Robert Bly notes that “the idea that any male energy when in authority could be good has come to be considered impossible.”(5) Bly tells us the Greeks understood the nature of the positive male energy and termed it Zeus-energy. This energy includes intelligence, compassionate authority, health, physical authority, good will and leadership, and it represents positive power when utilized by the male to be of service to the community. He further states that all the great cultures since the Greeks have lived with images of this energy—except ours. This Zeus energy has been disintegrating in our culture.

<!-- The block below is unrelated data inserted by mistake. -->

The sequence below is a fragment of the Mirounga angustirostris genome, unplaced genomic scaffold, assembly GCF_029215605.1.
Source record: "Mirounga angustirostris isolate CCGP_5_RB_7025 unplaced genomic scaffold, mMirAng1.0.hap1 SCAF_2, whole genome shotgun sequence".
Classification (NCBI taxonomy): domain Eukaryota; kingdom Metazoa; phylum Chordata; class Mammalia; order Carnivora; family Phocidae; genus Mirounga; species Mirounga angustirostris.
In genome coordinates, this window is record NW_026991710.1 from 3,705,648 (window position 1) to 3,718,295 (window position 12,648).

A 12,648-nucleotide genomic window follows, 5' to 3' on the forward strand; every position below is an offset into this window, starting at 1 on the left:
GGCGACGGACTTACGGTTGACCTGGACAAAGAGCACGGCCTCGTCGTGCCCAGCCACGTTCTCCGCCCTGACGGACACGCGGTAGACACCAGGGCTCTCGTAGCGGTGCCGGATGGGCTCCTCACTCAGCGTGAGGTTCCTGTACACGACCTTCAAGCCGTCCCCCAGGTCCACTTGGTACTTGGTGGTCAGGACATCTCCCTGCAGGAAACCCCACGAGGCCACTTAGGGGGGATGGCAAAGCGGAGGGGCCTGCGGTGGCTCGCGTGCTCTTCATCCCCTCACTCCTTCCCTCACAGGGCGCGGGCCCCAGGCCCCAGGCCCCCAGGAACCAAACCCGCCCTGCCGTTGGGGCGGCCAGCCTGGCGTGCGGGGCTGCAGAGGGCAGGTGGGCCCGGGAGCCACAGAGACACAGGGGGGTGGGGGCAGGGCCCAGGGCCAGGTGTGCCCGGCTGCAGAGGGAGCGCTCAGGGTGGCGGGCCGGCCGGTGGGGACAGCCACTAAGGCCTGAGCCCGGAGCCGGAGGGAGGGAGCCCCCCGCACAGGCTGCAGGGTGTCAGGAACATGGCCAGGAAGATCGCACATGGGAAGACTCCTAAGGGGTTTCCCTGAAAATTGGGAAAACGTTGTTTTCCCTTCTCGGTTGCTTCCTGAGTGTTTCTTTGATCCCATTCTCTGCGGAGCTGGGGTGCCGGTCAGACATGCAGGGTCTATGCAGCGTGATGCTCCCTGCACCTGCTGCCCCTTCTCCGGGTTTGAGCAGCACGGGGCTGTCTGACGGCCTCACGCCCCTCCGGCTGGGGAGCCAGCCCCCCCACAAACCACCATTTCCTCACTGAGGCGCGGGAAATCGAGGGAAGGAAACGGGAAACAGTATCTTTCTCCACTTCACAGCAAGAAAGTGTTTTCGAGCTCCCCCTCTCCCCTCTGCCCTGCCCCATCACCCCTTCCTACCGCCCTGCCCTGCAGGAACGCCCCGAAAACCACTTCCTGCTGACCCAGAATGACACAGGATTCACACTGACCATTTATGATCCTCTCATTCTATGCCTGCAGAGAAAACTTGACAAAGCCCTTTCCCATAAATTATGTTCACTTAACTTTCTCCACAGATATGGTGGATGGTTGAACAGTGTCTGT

The destruction of Zeus energy is reflected in comic strips and television situation comedies where the male appears childish and foolish and is saved or directed by his practical, intelligent (and managerial/matriarchal) wife. These insidious attacks combine with the absent or almost absent father and the aggressive stance of women to indoctrinate boys, starting at a very young age. For several generations our sons have tried to become men not only without connecting to the teachings and energies of older men, but also in the face of cultural denigration of the masculine. The absence of full-fledged masculine models and a cultural tradition of masculine development has abandoned boys to the conflicting influences of the media, marketing, and popular social causes as these boys struggle to form male identities. Often boys are left with a deep sense of anger resulting from society’s failure to meet their developmental needs. Boys trying to grow up have little understanding of their anger and how to deal with it. Sometimes they express it antisocially, but most often it is internalized and then projected onto women from a deep unconscious wound in their personality. We are so lost in our development that we not only need to learn about the masculine and the feminine, we need to relearn what masculinity really is.